Prosecution - When you illegally download, reproduce, or distribute information, you risk legal action. Penalties may range from warnings and mandatory removal of all references to costly fines. Depending on the severity of the crime, jail time may also be a possibility. Additionally, to offset their own court costs and the money they feel they have lost because of pirated software; vendors may increase the prices of their products.

 

Infection - Attackers could take advantage of sites or networks that offer unauthorized downloads (music, movies, software, etc.) by including code into the files that would infect your computer once it was installed Because you wouldn't know the source or identity of the infection or even if you have one, it is not easily identify or removed. Pirated software with hidden Trojan horses is often advertised as discounted software in spam email messages.

 

Email Safety Tips

 

Email has become an essential tool for communicating, which is why it is so popular with scammers, cybercriminals and advertising companies. In order to protect ourselves from phishing scams and malware, it is essential that we learn how to safely manage our mail.

 

Spam is another term for junk email or unwanted email advertisements. Today, the majority of emails are spam. That's because it's very easy and inexpensive for a spammer to send an email to thousands of people at the same time, and they can do it anonymously. Phishing scams and malware are often included in spam, so it is important to be able to effectively manage the spam we receive in our inbox.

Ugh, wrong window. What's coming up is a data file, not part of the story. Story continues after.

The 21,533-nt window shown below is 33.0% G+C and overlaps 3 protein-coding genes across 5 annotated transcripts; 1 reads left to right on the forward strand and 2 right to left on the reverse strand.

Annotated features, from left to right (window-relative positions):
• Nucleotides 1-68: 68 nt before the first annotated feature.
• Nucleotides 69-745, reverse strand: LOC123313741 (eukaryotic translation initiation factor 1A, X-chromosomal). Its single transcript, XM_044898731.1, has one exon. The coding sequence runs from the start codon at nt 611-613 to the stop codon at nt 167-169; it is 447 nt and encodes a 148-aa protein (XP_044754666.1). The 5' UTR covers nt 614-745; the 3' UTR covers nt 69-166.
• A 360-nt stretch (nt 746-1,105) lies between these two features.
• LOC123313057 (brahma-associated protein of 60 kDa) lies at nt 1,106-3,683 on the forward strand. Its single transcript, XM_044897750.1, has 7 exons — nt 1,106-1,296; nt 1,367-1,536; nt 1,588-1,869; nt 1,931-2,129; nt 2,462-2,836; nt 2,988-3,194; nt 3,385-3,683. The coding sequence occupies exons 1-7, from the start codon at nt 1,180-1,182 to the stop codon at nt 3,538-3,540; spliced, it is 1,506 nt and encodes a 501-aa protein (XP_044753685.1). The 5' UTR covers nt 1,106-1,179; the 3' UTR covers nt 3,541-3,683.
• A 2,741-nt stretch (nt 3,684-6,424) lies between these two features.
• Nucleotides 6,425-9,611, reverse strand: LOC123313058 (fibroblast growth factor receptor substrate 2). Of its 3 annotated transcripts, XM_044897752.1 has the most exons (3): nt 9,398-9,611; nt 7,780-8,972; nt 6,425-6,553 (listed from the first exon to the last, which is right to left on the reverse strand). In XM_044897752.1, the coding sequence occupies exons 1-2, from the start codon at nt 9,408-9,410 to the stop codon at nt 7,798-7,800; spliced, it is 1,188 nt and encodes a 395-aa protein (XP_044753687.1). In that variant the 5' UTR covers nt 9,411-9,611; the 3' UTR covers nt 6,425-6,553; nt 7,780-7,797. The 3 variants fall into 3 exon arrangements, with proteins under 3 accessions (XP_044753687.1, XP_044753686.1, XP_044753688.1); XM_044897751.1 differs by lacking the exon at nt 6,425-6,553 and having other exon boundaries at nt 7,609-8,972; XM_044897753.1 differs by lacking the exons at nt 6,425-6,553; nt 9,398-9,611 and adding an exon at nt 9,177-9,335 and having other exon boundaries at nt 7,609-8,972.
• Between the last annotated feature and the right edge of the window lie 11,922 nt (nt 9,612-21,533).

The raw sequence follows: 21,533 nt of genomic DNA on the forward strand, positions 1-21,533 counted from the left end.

Use a Spam Blocker. A spam filter can greatly reduce the amount of spam that ends up in your inbox. Unfortunately, even with a spam blocker, some spam may still get through.

 

Don't Reply to Spam. You may be tempted to reply to a spam email or click on a link within the email to unsubscribe. This may work with legitimate emails that you have subscribed to; however, spammers will rarely honor these requests. In fact, by replying or clicking on a link, you are confirming to the spammer that your email address works, and you may end up getting more spam.

 

Turn Off Images. An email may contain images that the spammer can track. When you open the email, the images will load, and the spammer will be able to tell that your email address works, possibly resulting in even more spam.

 

Turn Off Your Preview Pane (if your email service has one). It is impossible to avoid viewing spam when your email automatically displays it in your preview pane. Once you view a spam message it may actually lead to receiving more spam. Therefore, you will need to weigh the convenience of using your preview pane with your desire to avoid spam.

 

Email Scams – Remember, if it’s too good to be true, it probably is. Popular email scams include work-at-home offers, weight-loss claims, debt-relief programs and cure-all products.

 

 

Additional information on Understanding Hidden Threats.

See also: 

Understanding Website Certificates

Understanding a Denial of Service (DOS) Attack.